Employment is subject to change in New Jersey. This means that until something specifically states otherwise, an employee in New Jersey is considered to be employed at will.
Most states operate under this standard. An employee employed at will is subject to termination without notice for practically any reason. Nonetheless, this statement is generalized.
People are still left to question if they can be dismissed in New Jersey without cause in the end.
As you can see, employers, who are by default given the at-will status in New Jersey, are free to fire workers at any time. In any case, employers who fire an employee in error may be held accountable.
Get in touch with a Paramus wrongful termination attorney if you believe you were wrongfully terminated.
Can you be fired without cause?
If a worker is regarded as an “at-will” worker, their employment may be terminated at any time and without cause. Employees who are “at-will” may be fired at any time without explanation. However, the word “any” is crucial.
Due to legal protections, there are some reasons an employer cannot fire an employee. Employers risk facing legal repercussions if they dismiss an employee for one of these protected grounds.
As a start, it is illegal for employers to fire an employee engaging in legal or constitutionally protected activity. Thus, a worker cannot be fired by their employer for refusing to participate in a criminal action or for reporting it.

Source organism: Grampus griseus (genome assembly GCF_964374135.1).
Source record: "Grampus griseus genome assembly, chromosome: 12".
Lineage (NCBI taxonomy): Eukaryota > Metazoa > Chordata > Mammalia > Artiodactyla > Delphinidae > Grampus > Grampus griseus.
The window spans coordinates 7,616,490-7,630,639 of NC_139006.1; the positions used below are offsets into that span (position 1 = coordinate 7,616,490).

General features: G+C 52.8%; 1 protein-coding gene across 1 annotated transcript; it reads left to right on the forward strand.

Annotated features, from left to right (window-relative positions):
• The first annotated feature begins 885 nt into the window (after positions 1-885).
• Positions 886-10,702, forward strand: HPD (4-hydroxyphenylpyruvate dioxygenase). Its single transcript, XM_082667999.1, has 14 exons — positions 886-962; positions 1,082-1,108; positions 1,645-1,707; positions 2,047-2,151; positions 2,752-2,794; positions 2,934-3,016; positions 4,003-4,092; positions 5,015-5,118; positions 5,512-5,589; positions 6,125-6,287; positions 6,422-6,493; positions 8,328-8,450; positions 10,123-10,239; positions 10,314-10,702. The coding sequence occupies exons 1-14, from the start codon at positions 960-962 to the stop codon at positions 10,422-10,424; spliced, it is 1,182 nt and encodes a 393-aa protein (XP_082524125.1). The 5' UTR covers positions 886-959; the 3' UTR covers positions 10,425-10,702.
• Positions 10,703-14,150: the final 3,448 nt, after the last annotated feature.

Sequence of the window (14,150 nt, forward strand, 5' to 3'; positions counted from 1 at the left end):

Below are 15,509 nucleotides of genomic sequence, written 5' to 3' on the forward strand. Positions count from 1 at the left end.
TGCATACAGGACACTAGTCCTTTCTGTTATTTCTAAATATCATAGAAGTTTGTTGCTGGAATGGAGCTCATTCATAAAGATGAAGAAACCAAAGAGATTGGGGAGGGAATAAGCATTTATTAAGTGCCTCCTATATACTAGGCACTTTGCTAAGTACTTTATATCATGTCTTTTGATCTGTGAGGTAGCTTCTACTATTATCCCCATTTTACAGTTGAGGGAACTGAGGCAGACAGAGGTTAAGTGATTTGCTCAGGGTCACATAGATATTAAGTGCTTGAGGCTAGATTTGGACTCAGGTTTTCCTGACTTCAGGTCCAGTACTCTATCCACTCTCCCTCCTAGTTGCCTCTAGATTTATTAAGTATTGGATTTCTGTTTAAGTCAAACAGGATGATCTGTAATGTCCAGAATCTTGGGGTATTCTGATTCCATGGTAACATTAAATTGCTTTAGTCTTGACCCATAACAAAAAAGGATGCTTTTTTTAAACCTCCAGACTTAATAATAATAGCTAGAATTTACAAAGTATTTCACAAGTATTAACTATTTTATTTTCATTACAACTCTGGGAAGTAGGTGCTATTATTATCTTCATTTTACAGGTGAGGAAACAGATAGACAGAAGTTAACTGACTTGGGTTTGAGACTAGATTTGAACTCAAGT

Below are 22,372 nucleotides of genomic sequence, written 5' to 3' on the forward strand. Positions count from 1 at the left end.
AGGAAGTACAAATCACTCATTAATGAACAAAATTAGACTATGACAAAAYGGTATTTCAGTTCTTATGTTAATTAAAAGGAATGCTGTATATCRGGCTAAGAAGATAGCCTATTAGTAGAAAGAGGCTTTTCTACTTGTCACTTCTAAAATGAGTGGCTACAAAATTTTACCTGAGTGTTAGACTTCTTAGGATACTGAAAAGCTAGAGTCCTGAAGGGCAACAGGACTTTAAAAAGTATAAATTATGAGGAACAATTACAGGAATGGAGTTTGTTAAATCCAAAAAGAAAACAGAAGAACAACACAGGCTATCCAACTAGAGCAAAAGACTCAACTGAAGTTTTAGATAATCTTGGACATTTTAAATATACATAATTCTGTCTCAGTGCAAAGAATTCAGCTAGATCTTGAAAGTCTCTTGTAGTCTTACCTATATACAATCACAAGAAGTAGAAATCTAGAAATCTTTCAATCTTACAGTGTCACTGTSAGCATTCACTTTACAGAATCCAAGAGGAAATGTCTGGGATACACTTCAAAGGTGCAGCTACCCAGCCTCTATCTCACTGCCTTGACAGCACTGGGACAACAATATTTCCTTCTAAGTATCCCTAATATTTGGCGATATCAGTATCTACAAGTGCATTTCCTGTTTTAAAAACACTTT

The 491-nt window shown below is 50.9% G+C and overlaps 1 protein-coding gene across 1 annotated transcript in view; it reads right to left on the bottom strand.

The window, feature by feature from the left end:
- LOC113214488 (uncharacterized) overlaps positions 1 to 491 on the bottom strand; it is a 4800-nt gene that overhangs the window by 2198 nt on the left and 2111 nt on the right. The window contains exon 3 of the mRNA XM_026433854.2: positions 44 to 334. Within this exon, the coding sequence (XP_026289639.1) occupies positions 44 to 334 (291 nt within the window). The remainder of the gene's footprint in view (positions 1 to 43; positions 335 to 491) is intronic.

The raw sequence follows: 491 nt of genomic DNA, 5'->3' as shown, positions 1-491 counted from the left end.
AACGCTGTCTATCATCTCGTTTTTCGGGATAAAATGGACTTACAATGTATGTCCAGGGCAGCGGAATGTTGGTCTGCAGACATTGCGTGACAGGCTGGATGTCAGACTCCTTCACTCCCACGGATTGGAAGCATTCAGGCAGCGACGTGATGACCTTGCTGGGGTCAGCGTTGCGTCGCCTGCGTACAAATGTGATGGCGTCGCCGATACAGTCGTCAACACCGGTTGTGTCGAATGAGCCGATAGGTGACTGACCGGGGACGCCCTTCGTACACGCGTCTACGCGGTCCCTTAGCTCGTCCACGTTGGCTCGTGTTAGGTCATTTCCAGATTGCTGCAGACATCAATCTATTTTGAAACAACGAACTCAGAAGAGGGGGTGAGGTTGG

Furthermore, a poor faith termination is not permitted by employers. As you can see, employers must act honestly, and it is also against the law to fire an employee in an unjustified manner.
If an employee is fired in bad faith, it may be compared to when a company fires a worker just before retirement to avoid paying retirement benefits. A worker dismissed for frequently using employment benefits can also fall under this category.
The law also protects employees from unfair terminations. Federal and state laws are in place to safeguard individuals from encountering discrimination at work.
This protection is provided under two federal laws:
- the Fair Labor Standards Act (FLSA) and
- the Americans with Disabilities Act (ADA)
No employee can be fired because of a protected feature, regardless of whether they are considered “at-will” employees or not. Protected traits consist of: